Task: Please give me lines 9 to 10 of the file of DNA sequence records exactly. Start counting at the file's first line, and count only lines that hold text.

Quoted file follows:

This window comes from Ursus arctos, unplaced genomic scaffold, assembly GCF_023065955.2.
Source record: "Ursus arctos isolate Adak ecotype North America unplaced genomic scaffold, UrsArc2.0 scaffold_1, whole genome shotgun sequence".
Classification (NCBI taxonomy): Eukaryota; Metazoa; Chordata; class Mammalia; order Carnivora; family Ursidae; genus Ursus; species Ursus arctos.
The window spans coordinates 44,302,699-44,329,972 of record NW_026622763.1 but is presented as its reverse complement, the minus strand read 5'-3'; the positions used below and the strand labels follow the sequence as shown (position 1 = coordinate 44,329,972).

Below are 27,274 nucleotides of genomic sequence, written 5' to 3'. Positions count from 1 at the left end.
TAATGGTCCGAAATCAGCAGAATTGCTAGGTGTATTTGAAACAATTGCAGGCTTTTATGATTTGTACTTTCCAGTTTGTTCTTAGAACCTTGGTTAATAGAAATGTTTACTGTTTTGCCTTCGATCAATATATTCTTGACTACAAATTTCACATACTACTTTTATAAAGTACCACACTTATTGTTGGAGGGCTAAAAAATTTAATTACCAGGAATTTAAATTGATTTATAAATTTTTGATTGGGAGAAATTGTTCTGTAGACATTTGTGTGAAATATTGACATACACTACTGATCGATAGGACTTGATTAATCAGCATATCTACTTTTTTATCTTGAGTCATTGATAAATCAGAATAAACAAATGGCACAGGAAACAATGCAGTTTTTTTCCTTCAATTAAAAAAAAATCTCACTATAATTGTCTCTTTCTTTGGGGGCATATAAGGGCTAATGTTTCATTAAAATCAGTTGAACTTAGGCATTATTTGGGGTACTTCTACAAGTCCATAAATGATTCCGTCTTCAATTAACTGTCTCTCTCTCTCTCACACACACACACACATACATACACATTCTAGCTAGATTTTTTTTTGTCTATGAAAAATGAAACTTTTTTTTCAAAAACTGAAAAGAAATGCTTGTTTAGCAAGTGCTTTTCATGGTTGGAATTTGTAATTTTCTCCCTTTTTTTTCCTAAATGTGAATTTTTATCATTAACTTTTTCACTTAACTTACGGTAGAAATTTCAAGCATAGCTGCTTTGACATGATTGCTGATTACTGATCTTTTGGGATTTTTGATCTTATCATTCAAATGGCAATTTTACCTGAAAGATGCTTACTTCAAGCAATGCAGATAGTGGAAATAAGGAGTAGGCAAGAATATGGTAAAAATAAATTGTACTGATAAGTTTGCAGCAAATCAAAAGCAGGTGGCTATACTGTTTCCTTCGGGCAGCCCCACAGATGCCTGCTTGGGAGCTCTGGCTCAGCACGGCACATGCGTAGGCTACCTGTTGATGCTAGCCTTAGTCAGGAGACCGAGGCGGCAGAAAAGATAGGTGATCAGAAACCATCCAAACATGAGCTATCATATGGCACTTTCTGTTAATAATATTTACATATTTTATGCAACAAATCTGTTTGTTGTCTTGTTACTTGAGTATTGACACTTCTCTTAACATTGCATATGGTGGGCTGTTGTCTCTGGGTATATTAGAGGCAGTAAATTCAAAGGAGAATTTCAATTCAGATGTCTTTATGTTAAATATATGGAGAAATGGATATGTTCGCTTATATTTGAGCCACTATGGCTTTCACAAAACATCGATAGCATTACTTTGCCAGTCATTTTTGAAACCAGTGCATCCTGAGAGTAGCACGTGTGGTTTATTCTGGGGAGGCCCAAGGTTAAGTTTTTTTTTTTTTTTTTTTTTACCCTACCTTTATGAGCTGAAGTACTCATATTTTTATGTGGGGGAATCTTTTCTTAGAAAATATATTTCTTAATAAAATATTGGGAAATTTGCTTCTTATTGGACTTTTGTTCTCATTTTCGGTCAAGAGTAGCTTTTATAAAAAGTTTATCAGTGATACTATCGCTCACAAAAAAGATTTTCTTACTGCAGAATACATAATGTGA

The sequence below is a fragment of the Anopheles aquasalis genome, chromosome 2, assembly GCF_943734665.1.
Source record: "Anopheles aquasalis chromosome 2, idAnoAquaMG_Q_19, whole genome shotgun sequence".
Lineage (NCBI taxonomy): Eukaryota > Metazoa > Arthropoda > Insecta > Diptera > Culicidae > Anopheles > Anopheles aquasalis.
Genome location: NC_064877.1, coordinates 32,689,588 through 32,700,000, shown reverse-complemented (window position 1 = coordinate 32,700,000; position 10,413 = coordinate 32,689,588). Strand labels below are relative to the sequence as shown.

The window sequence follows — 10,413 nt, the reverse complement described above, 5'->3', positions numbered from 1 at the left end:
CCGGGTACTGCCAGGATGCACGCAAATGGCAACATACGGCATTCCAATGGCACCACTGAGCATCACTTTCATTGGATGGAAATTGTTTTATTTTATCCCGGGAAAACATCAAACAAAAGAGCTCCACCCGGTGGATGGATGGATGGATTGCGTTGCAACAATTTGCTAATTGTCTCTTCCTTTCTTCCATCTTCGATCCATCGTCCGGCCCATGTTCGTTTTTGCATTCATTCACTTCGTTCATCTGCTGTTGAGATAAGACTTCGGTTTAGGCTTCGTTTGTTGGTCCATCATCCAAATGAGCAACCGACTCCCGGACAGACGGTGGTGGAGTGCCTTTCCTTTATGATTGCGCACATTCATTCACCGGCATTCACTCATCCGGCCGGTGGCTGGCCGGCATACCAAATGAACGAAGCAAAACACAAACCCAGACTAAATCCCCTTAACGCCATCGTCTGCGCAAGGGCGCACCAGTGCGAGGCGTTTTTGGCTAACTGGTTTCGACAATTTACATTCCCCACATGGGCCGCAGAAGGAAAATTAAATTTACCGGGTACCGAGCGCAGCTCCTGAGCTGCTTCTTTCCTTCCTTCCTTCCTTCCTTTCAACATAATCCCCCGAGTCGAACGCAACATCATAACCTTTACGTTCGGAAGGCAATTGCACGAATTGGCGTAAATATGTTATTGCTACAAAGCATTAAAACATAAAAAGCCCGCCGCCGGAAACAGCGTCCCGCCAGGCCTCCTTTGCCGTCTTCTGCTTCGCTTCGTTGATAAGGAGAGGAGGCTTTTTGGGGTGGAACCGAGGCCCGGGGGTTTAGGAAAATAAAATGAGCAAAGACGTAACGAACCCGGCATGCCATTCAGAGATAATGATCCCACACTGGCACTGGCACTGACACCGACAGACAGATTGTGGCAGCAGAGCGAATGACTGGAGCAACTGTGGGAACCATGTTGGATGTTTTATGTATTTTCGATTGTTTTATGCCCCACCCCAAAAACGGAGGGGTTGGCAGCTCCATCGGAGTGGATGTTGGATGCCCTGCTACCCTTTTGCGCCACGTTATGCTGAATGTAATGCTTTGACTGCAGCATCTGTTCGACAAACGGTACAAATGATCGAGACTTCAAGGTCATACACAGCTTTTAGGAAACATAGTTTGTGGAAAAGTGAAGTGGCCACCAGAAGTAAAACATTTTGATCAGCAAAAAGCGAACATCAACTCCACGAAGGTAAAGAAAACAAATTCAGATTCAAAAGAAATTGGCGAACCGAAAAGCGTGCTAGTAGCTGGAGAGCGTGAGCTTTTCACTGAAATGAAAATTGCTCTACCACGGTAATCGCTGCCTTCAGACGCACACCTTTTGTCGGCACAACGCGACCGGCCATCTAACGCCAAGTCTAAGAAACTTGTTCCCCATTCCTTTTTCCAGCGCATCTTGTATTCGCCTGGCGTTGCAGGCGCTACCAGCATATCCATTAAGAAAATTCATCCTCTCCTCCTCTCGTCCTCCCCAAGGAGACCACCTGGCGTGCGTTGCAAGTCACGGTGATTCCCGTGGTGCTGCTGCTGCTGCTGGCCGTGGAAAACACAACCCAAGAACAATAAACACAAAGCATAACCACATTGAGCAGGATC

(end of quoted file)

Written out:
Lineage (NCBI taxonomy): Eukaryota > Metazoa > Arthropoda > Insecta > Diptera > Culicidae > Anopheles > Anopheles aquasalis.
Genome location: NC_064877.1, coordinates 32,689,588 through 32,700,000, shown reverse-complemented (window position 1 = coordinate 32,700,000; position 10,413 = coordinate 32,689,588). Strand labels below are relative to the sequence as shown.